In summary, we obtain that the probability of removing a cyclenode is p = m/e. It is now possible to estimate the average lifetime of the ecosystem once it enters the critical phase. The probability that the system collapses within the next T steps after the appearance of the quantizationbased warning signal is given by P(T) = (1 − p)^{T−1}p. The expected timetocollapse in the critical phase can then be expressed as
We explain the intuition behind this result. Since m is the rate at which a populated species is chosen for extinction, the factor 1/m gives the average time that it takes to remove a populated node. Further, since there is a chance 1/e that this node is a cyclenode, one needs to repeat the network update on average e times to pick out one cyclenode. Figure 2 right shows the comparison of the average timestocollapse 〈T〉 for numerical simulations of the model and the theoretical predictions from (4). We run the model on R for a range of connectivities m and system sizes N, always for 10^{7} time steps. At each collapse, we record the time between the first observation of the quantization and the collapse. We average these times for all collapses in the run. The simulation results follow the theoretical predictions very well, irrespective of system size and m.
Finally, we compare the eigenvector quantization with other types of precursor signals. Well known precursor signals based on critical slowing down near the collapse point are given by the spectral radius of the lagged crosscorrelation matrix λ_{c} and the spectral radius of volatility λ_{V}^{40}. For their definitions, see SI. We show the various precursor signals in Fig. 2 left, the crosscorrelation spectral radius (green), and volatility spectral radius (grey). We observe no characteristic signals for the spectral radius before the collapse. Signals appear only after the collapse. We have run several independent simulation runs and never observed any signal for any of these two measures.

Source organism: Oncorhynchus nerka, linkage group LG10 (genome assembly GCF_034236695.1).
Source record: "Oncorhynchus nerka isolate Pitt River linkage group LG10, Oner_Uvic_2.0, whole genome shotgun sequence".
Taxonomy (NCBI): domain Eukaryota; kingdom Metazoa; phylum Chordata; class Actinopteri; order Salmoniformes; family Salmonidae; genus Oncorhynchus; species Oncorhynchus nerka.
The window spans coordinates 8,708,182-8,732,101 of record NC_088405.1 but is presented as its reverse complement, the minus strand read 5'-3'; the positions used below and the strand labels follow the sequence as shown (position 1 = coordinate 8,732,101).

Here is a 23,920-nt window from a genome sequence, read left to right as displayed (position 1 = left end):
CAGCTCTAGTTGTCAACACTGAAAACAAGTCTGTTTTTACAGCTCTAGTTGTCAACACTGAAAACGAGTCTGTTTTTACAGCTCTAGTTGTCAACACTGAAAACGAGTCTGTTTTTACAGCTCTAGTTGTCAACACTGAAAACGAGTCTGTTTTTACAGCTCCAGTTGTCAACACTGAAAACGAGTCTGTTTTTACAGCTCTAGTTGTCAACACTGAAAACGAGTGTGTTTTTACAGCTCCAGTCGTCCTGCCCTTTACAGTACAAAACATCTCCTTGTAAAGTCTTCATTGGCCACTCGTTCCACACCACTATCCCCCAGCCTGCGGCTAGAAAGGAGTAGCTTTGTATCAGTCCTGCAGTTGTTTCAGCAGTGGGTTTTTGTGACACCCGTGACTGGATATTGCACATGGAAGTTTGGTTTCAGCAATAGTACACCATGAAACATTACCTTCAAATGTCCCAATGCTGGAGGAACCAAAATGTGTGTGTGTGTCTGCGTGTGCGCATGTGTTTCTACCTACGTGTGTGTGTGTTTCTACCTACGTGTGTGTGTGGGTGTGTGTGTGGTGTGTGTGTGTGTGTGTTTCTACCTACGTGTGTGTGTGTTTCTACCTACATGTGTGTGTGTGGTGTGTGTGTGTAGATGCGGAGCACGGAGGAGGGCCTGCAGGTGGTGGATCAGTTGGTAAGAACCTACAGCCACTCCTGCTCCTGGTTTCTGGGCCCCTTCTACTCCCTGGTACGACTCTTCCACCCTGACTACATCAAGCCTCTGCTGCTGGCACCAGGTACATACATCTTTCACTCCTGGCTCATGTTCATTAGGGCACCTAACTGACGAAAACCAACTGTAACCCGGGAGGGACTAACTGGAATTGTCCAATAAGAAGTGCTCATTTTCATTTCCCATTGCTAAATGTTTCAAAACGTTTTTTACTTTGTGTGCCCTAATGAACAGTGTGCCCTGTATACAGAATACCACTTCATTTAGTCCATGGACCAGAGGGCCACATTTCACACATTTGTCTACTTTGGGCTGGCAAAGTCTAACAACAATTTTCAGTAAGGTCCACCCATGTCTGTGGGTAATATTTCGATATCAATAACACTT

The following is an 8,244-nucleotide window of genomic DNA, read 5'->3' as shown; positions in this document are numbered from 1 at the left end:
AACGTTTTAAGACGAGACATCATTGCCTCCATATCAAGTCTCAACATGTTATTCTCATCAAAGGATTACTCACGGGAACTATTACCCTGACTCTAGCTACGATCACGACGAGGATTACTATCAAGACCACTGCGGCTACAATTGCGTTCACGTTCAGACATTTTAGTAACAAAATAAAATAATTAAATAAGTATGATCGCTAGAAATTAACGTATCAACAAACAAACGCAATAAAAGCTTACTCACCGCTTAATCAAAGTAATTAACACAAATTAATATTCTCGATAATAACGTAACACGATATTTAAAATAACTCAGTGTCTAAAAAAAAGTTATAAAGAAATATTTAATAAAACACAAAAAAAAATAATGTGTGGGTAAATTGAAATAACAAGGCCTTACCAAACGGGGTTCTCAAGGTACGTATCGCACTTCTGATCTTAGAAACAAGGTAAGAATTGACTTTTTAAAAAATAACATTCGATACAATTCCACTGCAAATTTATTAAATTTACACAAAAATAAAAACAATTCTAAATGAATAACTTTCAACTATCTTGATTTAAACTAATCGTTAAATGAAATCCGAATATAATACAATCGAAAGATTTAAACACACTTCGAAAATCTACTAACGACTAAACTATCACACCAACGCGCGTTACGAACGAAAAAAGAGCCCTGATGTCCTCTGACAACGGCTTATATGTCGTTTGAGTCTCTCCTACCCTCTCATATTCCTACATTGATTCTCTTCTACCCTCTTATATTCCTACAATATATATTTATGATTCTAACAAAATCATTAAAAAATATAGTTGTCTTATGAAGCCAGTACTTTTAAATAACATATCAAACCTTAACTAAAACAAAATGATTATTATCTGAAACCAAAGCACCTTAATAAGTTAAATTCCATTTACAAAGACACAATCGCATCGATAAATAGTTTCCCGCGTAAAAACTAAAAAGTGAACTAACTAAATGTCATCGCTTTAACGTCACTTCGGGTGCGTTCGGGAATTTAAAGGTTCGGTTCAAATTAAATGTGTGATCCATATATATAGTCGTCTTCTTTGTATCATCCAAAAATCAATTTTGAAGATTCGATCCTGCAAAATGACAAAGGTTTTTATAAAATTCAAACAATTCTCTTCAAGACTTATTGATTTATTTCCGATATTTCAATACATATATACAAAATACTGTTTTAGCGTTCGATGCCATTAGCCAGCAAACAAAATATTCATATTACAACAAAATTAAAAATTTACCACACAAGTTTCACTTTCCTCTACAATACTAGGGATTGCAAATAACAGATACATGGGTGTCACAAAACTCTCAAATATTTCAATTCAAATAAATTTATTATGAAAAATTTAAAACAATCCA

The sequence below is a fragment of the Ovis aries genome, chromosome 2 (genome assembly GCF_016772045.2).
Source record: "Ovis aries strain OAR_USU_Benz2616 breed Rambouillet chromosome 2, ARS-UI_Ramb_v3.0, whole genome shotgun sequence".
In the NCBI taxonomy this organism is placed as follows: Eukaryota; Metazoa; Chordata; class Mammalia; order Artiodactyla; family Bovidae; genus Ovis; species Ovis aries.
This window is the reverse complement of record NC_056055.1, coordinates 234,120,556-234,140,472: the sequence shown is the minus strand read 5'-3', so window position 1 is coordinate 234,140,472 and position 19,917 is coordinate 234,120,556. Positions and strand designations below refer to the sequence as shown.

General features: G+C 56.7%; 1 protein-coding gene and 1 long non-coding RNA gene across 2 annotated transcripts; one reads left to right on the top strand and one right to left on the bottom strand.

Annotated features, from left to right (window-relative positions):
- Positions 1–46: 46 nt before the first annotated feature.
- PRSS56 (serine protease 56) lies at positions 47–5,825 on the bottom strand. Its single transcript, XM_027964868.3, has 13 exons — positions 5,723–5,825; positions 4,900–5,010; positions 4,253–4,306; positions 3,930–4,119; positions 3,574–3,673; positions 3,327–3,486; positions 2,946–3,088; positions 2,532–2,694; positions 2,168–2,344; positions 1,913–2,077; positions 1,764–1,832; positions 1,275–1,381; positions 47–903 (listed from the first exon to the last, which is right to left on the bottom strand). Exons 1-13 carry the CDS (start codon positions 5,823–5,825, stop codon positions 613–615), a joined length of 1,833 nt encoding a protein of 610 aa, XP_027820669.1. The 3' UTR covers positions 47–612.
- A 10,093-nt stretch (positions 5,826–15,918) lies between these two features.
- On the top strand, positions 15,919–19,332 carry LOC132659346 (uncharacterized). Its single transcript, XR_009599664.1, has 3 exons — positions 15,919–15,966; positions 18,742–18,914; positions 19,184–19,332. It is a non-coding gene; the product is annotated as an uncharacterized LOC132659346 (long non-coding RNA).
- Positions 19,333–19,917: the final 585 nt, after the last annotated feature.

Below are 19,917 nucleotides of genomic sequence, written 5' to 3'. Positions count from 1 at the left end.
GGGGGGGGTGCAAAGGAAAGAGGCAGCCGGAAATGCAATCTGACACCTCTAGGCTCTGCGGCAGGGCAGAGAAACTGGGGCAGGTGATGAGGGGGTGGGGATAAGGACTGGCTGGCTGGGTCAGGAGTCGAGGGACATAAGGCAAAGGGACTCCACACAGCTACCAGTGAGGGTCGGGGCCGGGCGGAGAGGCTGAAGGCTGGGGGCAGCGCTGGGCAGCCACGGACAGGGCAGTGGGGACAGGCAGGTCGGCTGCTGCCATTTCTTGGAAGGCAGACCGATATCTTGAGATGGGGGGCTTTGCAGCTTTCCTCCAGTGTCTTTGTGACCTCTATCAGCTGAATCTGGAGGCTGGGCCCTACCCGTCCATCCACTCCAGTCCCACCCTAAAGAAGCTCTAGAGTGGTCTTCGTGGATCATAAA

Epidemic spreading in the SIS model
Let us now discuss a model where traces of the eigenvector quantization can be observed. We consider the classical SIS model on a sparse, directed (static) network M. It describes the spreading of a disease without immunity. Nodes can be either infected (I) or susceptible (S). An infected node can recover at a rate, r, or transmit the infection along a directed link to a susceptible neighbour at a rate, β. According to the individualbased meanfield approximation, the time evolution of the probability, p_{i}, that a node i is infected is given by^{23}
When the average disease prevalence, p_{i}, is small, i.e., 1 − p_{i} ≈ 1, the dynamics of (5) becomes effectively linear and can be cast into the form of (1) by rescaling time t′ = βt, and setting Φ = r/β. Therefore, in this regime the theorem applies. However, because of these two approximations, the linearity condition is not exactly met. We expect a deviation of p from the exact eigenvector quantization, which appears in the limiting vector x of the linear dynamics (1), whenever the network contains just one single cycle.